In worldwide chemotaxis competition, researchers race cell lines to the finish line

Neutrophil-like cells must balance speed against chemotactic accuracy to win a chemotaxis maze race in the inaugural Dicty World Races, a worldwide competition, according to a study published June 22, 2016 in the open-access journal PLOS ONE by Monica Skoge from Princeton University, Daniel Irmia from the Massachusetts General Hospital, and colleagues. Read more at:

The Wire: A Sport That Races Amoeba Around a Maze – for Science

Racing amoeba across a microscopic maze is no doubt fun, but the reason scientists around the world are spending time and effort to breed the perfect contestants is because of its implications for disease and healing. Read the full article here:

Video in Science: Scientists race cells in worldwide competition

In new study, published today in PLOS ONE, scientists from around the globe participated in the Dicty World Race, a competition that challenges researchers to design cells that can navigate across an artificial maze as quickly as possible. On race day, 14 teams injected specially modified version of two cell lines, Dictyostelium (or Dicty) and HL60, which are commonly used to study cell movement (known as chemotaxis), into a 1-millimeter-long silicone-based maze underneath a powerful microscope. Read the full article here:

Subscriber Update

Hello Subscribers, Jump into your race car and fasten your seatbelt, it’s time for a Dicty World Race update! Currently…


Biotechne, CytoSMART, Formedium, Mattek, and BioMEMs Resource Center are sponsoring the Dicty World Race.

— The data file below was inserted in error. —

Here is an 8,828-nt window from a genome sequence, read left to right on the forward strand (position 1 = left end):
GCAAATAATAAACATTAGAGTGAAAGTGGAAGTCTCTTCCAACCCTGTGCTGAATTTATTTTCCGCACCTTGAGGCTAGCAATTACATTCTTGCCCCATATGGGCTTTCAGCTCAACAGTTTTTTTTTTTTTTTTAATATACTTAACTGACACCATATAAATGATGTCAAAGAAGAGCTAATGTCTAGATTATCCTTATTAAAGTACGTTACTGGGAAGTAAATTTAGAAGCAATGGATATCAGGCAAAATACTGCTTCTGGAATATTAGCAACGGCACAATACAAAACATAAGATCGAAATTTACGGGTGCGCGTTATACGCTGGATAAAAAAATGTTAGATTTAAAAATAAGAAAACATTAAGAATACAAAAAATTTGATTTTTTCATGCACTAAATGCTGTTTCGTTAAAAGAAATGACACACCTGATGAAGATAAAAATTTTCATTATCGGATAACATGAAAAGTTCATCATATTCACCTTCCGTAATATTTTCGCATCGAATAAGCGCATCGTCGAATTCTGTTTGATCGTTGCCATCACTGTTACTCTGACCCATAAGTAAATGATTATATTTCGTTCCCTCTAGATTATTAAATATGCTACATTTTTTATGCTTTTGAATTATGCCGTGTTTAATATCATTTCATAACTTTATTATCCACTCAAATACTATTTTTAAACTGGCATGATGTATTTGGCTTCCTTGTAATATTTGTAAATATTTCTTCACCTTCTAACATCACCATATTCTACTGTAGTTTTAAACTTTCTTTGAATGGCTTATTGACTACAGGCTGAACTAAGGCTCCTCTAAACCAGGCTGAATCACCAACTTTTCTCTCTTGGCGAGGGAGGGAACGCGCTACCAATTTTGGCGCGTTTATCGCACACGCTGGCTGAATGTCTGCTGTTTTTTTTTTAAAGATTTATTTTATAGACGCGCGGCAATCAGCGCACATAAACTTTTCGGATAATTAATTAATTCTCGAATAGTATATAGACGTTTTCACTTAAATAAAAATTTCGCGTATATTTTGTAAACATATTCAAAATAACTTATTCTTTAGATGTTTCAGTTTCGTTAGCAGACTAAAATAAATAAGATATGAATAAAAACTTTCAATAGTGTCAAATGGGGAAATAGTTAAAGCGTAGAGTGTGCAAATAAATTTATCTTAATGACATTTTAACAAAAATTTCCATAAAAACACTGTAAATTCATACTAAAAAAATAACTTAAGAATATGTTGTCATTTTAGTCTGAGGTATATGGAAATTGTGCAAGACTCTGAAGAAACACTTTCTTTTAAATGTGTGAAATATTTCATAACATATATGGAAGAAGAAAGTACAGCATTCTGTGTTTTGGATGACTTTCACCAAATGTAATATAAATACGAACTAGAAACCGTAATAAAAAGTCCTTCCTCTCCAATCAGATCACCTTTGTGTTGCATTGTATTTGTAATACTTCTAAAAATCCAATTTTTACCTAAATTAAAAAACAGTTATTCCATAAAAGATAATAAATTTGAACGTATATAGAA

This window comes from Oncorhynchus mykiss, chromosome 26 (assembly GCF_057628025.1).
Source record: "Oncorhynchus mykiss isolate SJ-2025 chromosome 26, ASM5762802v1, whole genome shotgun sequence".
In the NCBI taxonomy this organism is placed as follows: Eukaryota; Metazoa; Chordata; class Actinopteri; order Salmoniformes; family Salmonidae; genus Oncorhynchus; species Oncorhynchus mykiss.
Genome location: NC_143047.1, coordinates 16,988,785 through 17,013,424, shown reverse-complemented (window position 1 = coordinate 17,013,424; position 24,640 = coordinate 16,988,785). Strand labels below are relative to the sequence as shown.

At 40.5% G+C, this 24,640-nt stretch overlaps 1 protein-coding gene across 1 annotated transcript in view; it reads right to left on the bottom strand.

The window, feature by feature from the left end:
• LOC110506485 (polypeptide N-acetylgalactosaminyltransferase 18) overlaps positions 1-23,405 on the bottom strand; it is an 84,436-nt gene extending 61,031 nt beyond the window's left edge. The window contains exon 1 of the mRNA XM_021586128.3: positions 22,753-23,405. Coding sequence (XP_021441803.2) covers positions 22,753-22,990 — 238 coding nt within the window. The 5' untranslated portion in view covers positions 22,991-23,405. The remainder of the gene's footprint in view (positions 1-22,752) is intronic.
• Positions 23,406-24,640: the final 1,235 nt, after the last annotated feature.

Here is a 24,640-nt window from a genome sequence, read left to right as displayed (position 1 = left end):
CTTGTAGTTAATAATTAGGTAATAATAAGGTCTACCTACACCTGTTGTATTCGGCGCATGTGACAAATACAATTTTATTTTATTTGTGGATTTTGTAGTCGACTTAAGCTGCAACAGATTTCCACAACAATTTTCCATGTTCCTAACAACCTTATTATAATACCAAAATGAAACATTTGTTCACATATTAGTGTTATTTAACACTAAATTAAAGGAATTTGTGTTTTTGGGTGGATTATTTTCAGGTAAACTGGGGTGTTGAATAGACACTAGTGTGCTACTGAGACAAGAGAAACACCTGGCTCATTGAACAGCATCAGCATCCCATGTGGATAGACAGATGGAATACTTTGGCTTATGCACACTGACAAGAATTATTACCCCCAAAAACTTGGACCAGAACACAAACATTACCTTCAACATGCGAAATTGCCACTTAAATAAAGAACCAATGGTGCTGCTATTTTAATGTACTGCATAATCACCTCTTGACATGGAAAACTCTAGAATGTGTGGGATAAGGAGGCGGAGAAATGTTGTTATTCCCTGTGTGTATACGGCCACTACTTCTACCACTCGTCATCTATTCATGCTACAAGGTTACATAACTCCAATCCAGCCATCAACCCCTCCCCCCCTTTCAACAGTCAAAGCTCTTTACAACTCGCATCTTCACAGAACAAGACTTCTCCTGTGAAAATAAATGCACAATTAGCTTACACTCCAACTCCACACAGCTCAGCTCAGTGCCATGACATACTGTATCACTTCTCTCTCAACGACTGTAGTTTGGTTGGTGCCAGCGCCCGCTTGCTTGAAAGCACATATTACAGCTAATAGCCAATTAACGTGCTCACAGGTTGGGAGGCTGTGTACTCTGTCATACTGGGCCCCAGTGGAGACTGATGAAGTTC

ASCB: The Crowd Roars as World Dicty Cell Race Returns

ASBC covered the excitement about and concerns behind the second Dicty World Race. This race is expected to have more engineered cells to better understand cell taxis. Between the potential to learn more about cell motility and to translate strategies to therapeutics for sepsis, the cell race is a thrilling and educational opportunity.

The full article can be found here:

Cell Race Published in PLOS One

In worldwide chemotaxis competition, researchers race cell lines to the finish line
Neutrophil-like cells balance speed against accuracy to race through microfluidic mazes.

While much remains to be learned about chemotaxis and cell migration, the authors hope that future races will be a fun-spirited approach to continue investigating cell motility and chemotaxis on a large-scale, as well as to provide further insight into relevant areas of research.

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The racing team from Medizinische Hochschule Hannover set us this picture from their training sessions. “There is no substitute for training hard” and the team led by Jan Faix won a meritorious third place in the 2014 race. (photo credit: Alexander Junemann, Christorf Franke, and Stefan Bruehmann).